Asylum seekers featured in living color through portraits and baskets
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Asylum seekers featured in living color through portraits and baskets

Women from the Tel Aviv Kuchinate arts collective were photographed for World Refugee Day, now exhibited through June 30

Jessica Steinberg covers the Sabra scene from south to north and back to the center.

A portrait of an asylum seeker who is part of the Kuchinate arts collective,  exhibited for World Refugee Day, on June 19, 2020 (Courtesy Michael Topyol)
A portrait of an asylum seeker who is part of the Kuchinate arts collective, exhibited for World Refugee Day, on June 19, 2020 (Courtesy Michael Topyol)

Kuchinate, the asylum seekers’ arts collective known for its vibrant woven baskets, is hosting an exhibit and pop-up shop in Tel Aviv’s Engel Gallery through July 2, marking World Refugee Day, commemorated on June 19.

The exhibit features vivid portraits of the female asylum seekers by fashion photographers Miri Davidovitch and Michael Topyol.

Davidovich’s portraits are part of a project embarked on two years ago, while Topyol took his portraits this past winter, prior to the coronavirus outbreak.

Kuchinate, which means crochet in Tigrinya, is an arts collective of African asylum-seeking women living in Tel Aviv that offers psychosocial support aimed at empowering the women, many of whom are survivors of human trafficking and abuse.

A portrait of an African asylum seeker from the Kuchinate arts collective (Courtesy Miri Davidovich)

The studio, located in south Tel Aviv, is known for its shelves stacked with dozens of solid-colored baskets in dozens of shapes and sizes, also sold in home design stores around Israel.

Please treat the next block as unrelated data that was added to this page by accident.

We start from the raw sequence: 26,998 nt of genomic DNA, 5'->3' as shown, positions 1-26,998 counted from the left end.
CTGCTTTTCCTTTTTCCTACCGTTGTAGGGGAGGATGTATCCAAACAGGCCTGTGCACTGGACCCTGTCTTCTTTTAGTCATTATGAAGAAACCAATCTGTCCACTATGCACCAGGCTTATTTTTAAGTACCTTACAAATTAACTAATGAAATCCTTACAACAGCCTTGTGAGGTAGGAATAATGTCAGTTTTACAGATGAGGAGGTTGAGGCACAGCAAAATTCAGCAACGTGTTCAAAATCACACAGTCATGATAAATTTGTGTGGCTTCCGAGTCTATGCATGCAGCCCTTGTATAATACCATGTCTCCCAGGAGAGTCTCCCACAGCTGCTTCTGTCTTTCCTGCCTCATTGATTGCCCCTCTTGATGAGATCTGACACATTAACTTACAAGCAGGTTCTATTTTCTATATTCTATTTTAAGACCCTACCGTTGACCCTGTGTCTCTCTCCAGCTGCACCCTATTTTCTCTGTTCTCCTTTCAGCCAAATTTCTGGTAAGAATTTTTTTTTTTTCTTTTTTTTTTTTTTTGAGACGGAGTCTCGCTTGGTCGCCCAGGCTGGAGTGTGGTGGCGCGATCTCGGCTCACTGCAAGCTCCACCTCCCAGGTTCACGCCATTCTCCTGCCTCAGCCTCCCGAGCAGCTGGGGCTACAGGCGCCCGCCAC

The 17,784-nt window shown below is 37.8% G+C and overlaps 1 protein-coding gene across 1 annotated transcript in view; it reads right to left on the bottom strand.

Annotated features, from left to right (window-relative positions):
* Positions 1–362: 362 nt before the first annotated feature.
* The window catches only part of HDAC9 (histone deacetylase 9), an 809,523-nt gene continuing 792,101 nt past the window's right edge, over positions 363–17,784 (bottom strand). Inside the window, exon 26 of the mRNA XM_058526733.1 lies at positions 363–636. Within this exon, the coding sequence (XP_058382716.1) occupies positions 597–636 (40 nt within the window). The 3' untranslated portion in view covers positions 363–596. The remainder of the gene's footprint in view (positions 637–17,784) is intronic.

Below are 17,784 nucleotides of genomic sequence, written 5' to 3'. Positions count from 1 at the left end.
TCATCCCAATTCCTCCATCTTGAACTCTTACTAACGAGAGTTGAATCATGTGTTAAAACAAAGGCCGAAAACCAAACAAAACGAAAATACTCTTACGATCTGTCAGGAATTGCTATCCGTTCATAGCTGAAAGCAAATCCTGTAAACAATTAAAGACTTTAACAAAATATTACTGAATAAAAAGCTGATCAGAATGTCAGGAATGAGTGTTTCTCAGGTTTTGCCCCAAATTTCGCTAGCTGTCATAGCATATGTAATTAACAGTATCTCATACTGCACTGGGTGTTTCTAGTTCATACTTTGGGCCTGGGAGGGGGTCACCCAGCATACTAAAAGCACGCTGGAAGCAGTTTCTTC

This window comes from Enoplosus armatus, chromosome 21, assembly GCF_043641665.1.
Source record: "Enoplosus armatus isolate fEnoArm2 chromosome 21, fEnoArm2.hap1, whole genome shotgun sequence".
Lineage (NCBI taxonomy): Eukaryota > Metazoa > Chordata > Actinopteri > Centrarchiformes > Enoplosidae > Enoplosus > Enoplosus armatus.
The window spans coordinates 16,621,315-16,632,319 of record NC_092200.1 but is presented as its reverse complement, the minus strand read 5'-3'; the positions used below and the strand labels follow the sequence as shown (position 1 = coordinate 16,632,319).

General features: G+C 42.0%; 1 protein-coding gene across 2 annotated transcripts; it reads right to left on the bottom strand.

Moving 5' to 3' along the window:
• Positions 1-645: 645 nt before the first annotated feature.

With the advice of Israeli women who helped establish the workshop, the women began crocheting the baskets in bright, cotton fabrics as a way of earning extra money, utilizing skills and knowledge they brought with them from their African homes.

Both sets of portraits spotlight the women of Kuchinate with their handcrafted baskets. TopyoI said he captured the women in joyous, proud moments, while also hinting at their painful pasts.

A portrait of an African asylum seeker from the Kuchinate arts collective (Courtesy Miri Davidovich)

“I photographed the Kuchinate women in a way that would memorialize their beauty and their African traditions, in addition to a glimpse into the horrors they experienced on their journeys to Israel from the Sinai,” said Davidovich.

Davidovich’s photographs are part of an ongoing project entitled “Black City,” in which she attempts to shine a light on the asylum seekers and refugees of South Tel Aviv.

The exhibit includes the photographs and a pop-up shop featuring the cooperative’s signature baskets, handmade dolls dressed in African fabrics, face masks, notebooks and purses, all created by the asylum seeker artisans who make up the collective.

The exhibit and pop-up shop are located at 26 Gordon Street, Tel Aviv. The artisans at the collective will host a basket crocheting circle and Eritrean coffee on Saturday, June 27 at 11 a.m., where people can meet asylum seekers and hear their stories. Participation is NIS 50. Sign-up is at events@kuchinate.com.

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